Dhirubhai was mostly outsourcing rayon fabrics those days. Outsourcing was a headache. Also, Dhirubhai felt that the nylon for rayon scheme might not last for long. He was making big money selling nylon yarn but he felt that he could make a lot more money if, instead of selling the yarn to mills, he himself converted the yarn into the material. The nylon craze was fast spreading from big cities to small towns and villages thanks to Mumbai films.

So, he began playing with the idea of establishing his own independent manufacturing unit. He had built enough capital during trading in yarn to be able to launch himself into the new orbit of manufacturing. That was his first major step towards what would later come to be hailed as his farsighted strategy of "backward integration."

During the seven years between 1958 and 1965, Reliance Commercial Corporation (RCC) kept growing as more and more of Dhirubhai's friends and colleagues joined him. Most of them were from Aden where word had reached that Dhirubhai had done well in life and had a growing business of his own. Therefore, everybody returning home from Aden and looking for a job in Mumbai sooner or later landed at his door. He put them on to whatever job they were good at.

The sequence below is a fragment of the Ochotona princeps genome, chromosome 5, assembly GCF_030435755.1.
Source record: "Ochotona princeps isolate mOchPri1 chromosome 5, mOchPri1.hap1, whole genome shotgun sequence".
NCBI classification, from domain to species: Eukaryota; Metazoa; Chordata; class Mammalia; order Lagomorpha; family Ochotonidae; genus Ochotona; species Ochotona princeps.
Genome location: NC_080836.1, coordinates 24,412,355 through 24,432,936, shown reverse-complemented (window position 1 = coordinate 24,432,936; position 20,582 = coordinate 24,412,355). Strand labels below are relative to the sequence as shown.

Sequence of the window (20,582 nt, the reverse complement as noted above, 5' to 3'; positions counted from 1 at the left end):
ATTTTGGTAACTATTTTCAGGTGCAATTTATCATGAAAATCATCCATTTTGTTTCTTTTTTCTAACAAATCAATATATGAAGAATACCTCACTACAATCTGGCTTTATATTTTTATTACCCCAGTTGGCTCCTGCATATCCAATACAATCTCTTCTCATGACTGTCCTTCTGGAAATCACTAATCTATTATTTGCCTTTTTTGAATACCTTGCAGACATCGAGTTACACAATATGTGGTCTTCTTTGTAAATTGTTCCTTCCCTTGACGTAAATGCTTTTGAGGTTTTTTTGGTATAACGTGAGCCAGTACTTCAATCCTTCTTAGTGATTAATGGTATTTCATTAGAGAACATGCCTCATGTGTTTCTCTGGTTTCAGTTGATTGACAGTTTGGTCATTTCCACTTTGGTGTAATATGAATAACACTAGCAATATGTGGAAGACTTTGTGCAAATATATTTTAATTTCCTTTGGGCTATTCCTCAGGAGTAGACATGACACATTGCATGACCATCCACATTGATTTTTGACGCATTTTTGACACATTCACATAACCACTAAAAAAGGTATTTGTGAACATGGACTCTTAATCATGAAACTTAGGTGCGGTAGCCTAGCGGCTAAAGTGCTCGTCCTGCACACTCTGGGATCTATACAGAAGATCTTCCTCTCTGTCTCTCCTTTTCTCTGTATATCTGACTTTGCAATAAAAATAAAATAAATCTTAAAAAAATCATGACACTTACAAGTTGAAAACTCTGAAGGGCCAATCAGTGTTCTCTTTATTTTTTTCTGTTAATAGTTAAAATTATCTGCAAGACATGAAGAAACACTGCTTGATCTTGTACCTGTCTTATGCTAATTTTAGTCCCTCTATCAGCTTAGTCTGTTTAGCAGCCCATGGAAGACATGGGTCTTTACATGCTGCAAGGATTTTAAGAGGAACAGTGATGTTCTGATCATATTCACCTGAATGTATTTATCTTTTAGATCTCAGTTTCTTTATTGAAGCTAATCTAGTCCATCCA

Most of them had little or no formal education. Only a few were matriculates and just two or three had had a college education, of whom one was a chartered accountant. All of them, however, had some grassroots work experience from their Besse days in Aden. "I didn't need clean shirts for the sort of business I was doing," said Dhirubhai recalling his Bhat Bazar days, "I needed gutsy, street smart guys with a lot of common sense and bazaar skills."

Dhirubhai ran his team more like the head of a joint Hindu family than as a chief executive. He was friendly, flexible and forgiving in his conduct with his staff, showed understanding of human weaknesses and shortcomings, even in case of a major error of judgment, and often went out of his way to help them in their hour of need. In return, he got immense loyalty from his people.

They were more than willing and happy to do his bidding, come what may, day or night, hail or storm. They were a rough, tough and an aggressive lot in Bhat Bazar. They had full authority from Dhirubhai to act as they thought best when the need arose. "Profit shall be ours, loss mine; credit yours, discredit mine," he would tell them. "Use my name, even misuse it if necessary, but get the work done," he exhorted them, "Blame it on me if things go wrong, but act and act quick!" In a few years, he built an immensely loyal, dedicated and highly motivated team.

In the meantime, Dhirubhai's family had also grown bigger. Mukesh D. Ambani was now in his ninth year and going to school. So was the second son, Anil D. Ambani, born in 1959. Two daughters, Dipti and Nina, had arrived in 1961 and 1962, respectively. He had by now moved into a better and bigger apartment at 7, Altamount Road in South Bombay.